Sunday 4 December 2016

Talks focus on freezing staff pension scheme at Aer Lingus

Published 31/01/2012 | 05:00

Aer Lingus has confirmed that it's looking at freezing a precariously funded pension scheme or radically altering its investment strategy.

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About 15,000 former and current workers with Aer Lingus and the Dublin Airport Authority, as well as former SR Technics workers, are members of the Irish Airlines Superannuation Pension Scheme (IASS).

The scheme is believed to have a deficit of more than €700m.

That needs to be urgently addressed, so unions as well as DAA and Aer Lingus management have been trying to thrash out a solution at the Labour Relations Commission for some weeks.

Aer Lingus said yesterday that the negotiations have included the possibility of freezing the scheme to reduce the risk that the deficit may increase further in the future. Changes to its investment strategy are also being mulled.

That altered investment strategy could see the scheme buying sovereign annuities or similar products to improve the expected return earned by the scheme on its investments and so reduce the deficit, Aer Lingus said yesterday,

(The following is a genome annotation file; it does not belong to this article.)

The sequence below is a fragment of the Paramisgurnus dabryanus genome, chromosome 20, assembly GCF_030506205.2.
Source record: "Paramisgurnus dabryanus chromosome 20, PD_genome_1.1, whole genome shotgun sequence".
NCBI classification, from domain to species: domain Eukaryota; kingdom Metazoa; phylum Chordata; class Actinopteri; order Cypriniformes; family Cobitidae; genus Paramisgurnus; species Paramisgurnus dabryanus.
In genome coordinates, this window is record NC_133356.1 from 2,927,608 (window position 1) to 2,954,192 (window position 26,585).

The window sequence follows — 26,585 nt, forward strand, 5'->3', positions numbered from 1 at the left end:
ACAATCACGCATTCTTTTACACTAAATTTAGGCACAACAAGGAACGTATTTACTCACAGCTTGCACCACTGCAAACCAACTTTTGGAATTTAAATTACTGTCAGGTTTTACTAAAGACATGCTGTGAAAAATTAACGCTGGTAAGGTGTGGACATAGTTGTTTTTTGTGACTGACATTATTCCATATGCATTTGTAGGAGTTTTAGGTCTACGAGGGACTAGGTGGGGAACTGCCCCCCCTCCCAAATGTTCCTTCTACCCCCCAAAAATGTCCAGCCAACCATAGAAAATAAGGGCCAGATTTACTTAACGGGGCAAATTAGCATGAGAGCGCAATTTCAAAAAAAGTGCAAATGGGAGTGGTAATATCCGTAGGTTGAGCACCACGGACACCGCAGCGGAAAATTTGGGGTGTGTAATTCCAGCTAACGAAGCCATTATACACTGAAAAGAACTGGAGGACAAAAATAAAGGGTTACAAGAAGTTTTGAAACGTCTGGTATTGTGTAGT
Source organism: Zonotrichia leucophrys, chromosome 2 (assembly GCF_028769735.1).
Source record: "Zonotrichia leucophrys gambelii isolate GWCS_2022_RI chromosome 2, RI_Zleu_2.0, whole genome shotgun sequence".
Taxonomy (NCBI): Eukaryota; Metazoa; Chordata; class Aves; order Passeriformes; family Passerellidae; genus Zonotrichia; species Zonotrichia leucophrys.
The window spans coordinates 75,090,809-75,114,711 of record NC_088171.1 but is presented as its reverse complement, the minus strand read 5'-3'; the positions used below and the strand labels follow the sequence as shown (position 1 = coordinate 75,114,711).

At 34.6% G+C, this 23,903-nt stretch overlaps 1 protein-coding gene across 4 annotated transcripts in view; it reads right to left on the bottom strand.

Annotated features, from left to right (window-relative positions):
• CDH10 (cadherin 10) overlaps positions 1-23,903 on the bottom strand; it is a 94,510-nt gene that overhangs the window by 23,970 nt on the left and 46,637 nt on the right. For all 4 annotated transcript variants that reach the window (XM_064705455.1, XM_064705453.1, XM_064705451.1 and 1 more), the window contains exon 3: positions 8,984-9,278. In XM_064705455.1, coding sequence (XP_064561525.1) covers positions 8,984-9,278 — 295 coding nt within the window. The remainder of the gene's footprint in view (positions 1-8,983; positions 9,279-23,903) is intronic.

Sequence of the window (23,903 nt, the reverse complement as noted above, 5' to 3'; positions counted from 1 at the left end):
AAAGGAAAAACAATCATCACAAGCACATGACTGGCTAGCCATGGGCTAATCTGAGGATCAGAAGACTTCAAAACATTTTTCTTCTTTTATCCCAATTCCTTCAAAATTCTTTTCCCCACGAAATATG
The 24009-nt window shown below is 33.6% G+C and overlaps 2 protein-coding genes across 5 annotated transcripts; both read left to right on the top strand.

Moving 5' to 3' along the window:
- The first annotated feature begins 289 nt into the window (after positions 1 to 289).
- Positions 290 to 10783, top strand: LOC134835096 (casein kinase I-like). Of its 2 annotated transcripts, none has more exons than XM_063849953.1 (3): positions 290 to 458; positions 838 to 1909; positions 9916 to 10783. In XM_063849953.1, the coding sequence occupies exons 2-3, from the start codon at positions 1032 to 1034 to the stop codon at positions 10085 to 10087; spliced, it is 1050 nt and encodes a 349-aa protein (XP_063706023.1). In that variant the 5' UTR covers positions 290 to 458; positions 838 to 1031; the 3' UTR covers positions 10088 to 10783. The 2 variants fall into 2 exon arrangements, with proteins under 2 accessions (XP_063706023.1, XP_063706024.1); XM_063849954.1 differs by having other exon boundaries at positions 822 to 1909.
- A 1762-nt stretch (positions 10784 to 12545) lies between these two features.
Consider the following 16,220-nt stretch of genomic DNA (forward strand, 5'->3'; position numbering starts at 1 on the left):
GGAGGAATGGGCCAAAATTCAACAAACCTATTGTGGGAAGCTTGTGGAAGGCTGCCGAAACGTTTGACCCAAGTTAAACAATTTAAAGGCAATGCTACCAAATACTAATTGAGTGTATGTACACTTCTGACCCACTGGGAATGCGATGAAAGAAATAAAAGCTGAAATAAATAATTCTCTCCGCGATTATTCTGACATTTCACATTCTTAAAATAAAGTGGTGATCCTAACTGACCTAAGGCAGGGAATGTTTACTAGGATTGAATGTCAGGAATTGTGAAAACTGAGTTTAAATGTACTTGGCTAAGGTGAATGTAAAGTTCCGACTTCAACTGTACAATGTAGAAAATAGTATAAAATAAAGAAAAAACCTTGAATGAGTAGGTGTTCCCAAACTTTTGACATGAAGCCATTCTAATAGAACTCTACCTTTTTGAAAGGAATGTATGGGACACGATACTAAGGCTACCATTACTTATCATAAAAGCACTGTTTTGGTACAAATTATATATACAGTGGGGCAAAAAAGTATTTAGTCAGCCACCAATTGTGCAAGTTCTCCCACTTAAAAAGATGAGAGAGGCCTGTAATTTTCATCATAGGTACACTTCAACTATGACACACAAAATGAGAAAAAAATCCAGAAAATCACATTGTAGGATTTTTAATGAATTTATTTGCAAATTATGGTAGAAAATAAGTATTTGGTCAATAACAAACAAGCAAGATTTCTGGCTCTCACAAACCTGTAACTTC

Corrective

"These measures seek to preserve a higher level of pension benefit for IASS members that would be the case if the scheme were wound up, which Aer Lingus believes is inevitable in the absence of corrective action," the airline said.

Discussions have also focused on the provision of viable pension arrangements, and the talks are based on the assumption that all parties will reach agreement that the IASS should be frozen so that no future contributions would be made to the scheme.

"In such circumstances, Aer Lingus and DAA will need to establish new pension arrangements for future services," the airline added.

"Aer Lingus believes that the best interests of all parties will be served by creating separate pension schemes for DAA and Aer Lingus employees for the future."

Confirmation of the talk details sent Aer Lingus shares nearly 10pc higher yesterday. The negotiations are "complex and at an early stage".

Ryanair boss Michael O'Leary -- who previously said he would take legal action if Aer Lingus agreed to inject fresh funds into the IASS -- has recently indicated he would agree to such a move on a limited basis if Aer Lingus secured staff productivity gains in return. Ryanair owns almost 30pc of Aer Lingus.

Irish Independent

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